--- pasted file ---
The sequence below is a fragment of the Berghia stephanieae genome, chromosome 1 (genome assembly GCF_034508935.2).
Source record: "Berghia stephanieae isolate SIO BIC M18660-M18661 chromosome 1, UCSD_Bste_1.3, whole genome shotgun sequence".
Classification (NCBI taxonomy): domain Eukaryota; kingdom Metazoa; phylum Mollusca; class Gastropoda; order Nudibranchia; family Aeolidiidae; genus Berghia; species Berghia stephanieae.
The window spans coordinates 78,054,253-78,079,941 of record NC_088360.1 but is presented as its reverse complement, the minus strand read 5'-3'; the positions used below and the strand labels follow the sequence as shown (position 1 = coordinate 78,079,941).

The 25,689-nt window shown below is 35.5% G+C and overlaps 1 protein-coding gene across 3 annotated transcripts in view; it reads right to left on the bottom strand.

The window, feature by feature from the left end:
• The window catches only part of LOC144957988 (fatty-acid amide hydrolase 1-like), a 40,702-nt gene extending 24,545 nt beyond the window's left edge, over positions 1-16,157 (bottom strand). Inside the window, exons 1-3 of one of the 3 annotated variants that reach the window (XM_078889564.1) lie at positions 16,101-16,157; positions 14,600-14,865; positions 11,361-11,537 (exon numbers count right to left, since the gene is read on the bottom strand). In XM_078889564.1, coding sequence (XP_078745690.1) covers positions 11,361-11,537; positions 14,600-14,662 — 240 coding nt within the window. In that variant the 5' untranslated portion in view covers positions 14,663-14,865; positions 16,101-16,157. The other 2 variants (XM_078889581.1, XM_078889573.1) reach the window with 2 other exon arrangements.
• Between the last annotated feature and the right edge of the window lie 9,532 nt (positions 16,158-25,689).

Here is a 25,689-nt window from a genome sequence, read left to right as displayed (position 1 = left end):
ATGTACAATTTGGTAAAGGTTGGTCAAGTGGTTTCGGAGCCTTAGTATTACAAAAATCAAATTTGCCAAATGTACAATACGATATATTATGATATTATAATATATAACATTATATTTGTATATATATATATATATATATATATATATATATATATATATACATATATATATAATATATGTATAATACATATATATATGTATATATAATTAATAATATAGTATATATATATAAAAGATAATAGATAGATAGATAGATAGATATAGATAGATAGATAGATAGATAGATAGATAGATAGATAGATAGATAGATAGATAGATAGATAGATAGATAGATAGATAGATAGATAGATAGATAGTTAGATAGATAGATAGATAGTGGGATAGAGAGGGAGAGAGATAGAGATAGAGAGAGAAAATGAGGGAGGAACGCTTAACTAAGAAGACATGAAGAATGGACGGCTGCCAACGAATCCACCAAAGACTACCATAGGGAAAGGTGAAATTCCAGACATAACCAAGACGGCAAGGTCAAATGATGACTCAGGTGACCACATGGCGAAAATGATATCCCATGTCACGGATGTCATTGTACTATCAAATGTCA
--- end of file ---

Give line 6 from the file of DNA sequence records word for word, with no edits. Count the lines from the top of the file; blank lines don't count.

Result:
The window, feature by feature from the left end: